Lonely at the Top?

Lonely at the Top?

Lonely at the Top?

A summary of what's in the major U.S. newspapers.
Oct. 20 2000 7:33 AM

Lonely at the Top?

The Los Angeles Times and Washington Post lead with yesterday's extended gun battle on the West Bank between Israeli soldiers and settlers and Palestinian militia members, which has considerably dimmed post-summit peace prospects. USA Today puts the fighting inside and goes instead with the Gore campaign's plan--based on concerns about being overshadowed and about scandal baggage--not to have President Clinton appear at rallies with the vice president. The New York Times' off-lead says Clinton is "hurt" and "bewildered" by this "personal rebuff." And the USAT lead says senior Democrats are urging Gore to reconsider. The USAT lead is contradicted by a LAT front-pager saying that because of the closeness of the presidential race, Clinton, after primarily limiting himself to appearances at fund raisers, is about to hit the road to appear at large public Gore rallies, although the story doesn't say whether the two will appear together anywhere. And indeed, the NYT and WP off-leads seem to show Clinton champing at the bit, with both quoting him as saying that he "almost gagged" when he heard George W. Bush take credit during the last debate for an HMO bill he'd originally vetoed. The NYT stuffs the Middle East, going instead with a lead that appears inside elsewhere: that a scientific panel has recommended to the FDA that a common ingredient currently in decongestants and appetite suppressants be pulled from over-the-counter products used by millions because there is new evidence linking it to a small but significant increase in a young woman's risk of having a stroke. The story also quotes some scientists associated in various ways with the nonprescription drug industry as questioning the study's science, with one arguing that it contained too few patients and didn't effectively screen out other stroke causes.

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The LAT and WP leads say that yesterday's main fighting originated near Joseph's Tomb, a Jewish holy site ransacked by Palestinians two weeks ago. Israeli troops escorted a band of Jewish settlers, some armed themselves, out to a hillside where they could view the tomb. Somehow (the papers don't decide who started shooting) a wicked firefight started between this group and Palestinians below, which eventually involved Israeli helicopter gunships. The WP says that according to Israeli government officials, it also involved Palestinian policemen, which shows, they said, that Yasser Arafat has not reined in his security forces as he'd promised to do at the Egypt summit. The LAT quotes an Israeli general (by name) as saying that allowing the settlers to make the trip in the current atmosphere was a grave lapse in judgment although he thought the outbreak of fighting was solely the Palestinian Authority's responsibility. The Post quotes one unnamed Israeli government spokesman as charging that the Palestinians "haven't lived up to one thing in the agreement." The LAT says the Oslo peace process "appears mortally wounded."

Thomas Friedman's NYT column, his third very good one in a row on the topic where he made his journalism bones, the Middle East, poses an interesting question relating to tomorrow's Arab summit meeting: "Why is it that when East Asian leaders hold summit meetings they focus on how to solve their economic problems, while when Arab leaders hold summit meetings they focus on how to blame Israel or the West for their problems?" Friedman goes hard with an uncomfortable fact about the Arab East: It is "the only region in the world, including sub-Saharan Africa, that is still ruled entirely by dictators, autocrats and kings, without one real democracy."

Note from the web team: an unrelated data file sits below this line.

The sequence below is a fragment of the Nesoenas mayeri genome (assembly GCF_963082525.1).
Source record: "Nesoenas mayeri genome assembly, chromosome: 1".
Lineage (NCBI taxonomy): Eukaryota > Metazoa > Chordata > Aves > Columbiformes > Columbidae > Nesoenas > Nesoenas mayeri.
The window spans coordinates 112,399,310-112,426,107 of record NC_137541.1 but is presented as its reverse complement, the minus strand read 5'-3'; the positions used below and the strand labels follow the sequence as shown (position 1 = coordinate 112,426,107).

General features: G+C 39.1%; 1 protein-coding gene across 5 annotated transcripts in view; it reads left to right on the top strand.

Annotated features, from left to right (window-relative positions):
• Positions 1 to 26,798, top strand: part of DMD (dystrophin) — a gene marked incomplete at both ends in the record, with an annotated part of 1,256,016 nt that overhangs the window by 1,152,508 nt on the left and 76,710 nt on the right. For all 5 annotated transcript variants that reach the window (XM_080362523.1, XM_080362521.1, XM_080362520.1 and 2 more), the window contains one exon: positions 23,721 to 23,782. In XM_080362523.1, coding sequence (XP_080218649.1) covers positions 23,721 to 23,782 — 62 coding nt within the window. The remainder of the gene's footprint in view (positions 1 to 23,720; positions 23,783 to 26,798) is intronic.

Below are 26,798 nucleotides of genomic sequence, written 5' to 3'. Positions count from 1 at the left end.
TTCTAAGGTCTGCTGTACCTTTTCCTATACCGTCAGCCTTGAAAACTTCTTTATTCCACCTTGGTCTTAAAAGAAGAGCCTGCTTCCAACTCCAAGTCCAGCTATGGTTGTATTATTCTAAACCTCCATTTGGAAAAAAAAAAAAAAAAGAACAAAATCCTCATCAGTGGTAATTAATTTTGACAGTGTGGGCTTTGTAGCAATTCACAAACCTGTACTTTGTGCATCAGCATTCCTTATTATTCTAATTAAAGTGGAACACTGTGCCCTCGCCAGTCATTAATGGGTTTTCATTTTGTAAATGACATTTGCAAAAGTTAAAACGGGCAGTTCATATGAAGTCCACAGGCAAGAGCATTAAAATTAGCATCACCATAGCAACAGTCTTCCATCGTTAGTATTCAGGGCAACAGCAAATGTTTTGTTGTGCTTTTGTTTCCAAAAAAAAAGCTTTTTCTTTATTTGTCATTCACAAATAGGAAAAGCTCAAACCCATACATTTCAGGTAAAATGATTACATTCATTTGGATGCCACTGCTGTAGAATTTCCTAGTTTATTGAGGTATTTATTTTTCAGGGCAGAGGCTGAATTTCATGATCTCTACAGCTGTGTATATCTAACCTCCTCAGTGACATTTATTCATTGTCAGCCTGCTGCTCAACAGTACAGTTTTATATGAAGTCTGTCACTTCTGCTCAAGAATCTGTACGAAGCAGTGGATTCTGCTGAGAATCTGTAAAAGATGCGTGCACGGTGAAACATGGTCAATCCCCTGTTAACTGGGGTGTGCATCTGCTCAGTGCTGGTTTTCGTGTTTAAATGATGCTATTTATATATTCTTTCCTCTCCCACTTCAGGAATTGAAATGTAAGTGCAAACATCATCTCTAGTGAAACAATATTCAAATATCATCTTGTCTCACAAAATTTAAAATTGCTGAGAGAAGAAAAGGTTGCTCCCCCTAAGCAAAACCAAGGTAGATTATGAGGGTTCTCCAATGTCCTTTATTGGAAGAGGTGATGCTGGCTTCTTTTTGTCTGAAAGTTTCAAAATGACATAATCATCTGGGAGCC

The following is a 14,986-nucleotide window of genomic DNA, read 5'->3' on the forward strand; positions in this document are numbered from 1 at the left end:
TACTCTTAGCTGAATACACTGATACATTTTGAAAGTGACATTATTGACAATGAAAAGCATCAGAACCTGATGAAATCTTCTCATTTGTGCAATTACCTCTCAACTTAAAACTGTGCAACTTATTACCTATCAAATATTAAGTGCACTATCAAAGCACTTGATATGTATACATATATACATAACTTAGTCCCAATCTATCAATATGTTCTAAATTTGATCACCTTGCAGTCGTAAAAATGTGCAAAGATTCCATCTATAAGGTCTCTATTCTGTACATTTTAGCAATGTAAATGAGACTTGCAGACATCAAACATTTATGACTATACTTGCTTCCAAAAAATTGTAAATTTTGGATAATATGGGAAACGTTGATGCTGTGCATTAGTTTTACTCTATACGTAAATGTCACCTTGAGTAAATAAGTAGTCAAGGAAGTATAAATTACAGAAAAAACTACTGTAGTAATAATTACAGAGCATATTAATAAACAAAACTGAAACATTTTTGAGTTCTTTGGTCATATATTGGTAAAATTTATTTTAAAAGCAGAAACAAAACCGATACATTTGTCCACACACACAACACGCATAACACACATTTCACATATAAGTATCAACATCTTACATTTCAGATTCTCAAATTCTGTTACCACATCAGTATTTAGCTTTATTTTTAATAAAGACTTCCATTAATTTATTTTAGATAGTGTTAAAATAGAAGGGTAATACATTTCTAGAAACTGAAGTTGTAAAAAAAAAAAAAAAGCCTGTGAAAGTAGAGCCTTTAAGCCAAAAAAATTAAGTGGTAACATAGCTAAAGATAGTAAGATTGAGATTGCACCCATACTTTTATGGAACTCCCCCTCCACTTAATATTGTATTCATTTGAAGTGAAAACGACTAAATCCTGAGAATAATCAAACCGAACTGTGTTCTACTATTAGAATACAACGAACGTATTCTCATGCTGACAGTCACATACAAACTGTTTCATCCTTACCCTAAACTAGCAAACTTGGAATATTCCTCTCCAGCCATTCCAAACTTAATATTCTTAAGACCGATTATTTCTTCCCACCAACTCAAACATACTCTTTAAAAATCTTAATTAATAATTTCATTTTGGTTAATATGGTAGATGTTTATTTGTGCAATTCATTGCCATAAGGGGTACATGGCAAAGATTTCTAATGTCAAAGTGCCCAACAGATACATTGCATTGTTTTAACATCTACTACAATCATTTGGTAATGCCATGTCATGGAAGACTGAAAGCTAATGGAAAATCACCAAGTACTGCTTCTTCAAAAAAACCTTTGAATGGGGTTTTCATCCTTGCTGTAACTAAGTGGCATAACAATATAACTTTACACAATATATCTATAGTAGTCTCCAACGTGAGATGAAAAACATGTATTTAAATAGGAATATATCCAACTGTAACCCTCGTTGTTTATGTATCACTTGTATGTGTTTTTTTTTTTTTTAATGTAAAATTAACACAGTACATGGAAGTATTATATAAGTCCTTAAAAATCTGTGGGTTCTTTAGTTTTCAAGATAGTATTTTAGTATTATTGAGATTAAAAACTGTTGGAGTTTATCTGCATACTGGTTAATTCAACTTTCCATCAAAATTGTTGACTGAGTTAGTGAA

The Wall Street Journal has a follow to its story of two weeks ago about how the Securities and Exchange Commission caught a 16-year-old using the Internet to manipulate stock prices. Turns out, the paper says today, that there was just one teentsy weensty little detail the SEC left out: It let the kid keep more than half a million dollars of his illegal profits. The story doesn't explain why.

Another bizarro comes in a NYT inside piece about a man who has been in a Texas prison since 1983 for a rape that last week a judge, citing DNA evidence, ruled he didn't commit. In the penultimate paragraph, it's "explained" that since the man didn't commit the rape, he can't receive a pardon, which under Texas law makes him ineligible for compensation for being wrongfully imprisoned. Huh?

Check out the WSJ front for yet another example of that pernicious journalism confusion between rate of change and change or between absolute and relative change or between a hawk and a handsaw: a laughable story about "unlucky" Internet execs who've had to endure the unbearable fate of going from being a gazillionaire to a mere bezillionaire. Some of these people are today worth only tens of millions of dollars! One of the poor dears even had to sell his Palm Beach house for more than $13 million!

And what gives with the Journal's sprawling front-pager about hidden but recoverable information in Microsoft Word documents, a story that is almost entirely about how a Democratic Senate campaign staffer in Minnesota used this feature to discover that a series of troublesome e-mails to the campaign were actually created by the Republican opponent? You know, the one where the information that the story was actually broken by the Minneapolis Star Tribune is held until the 14th paragraph.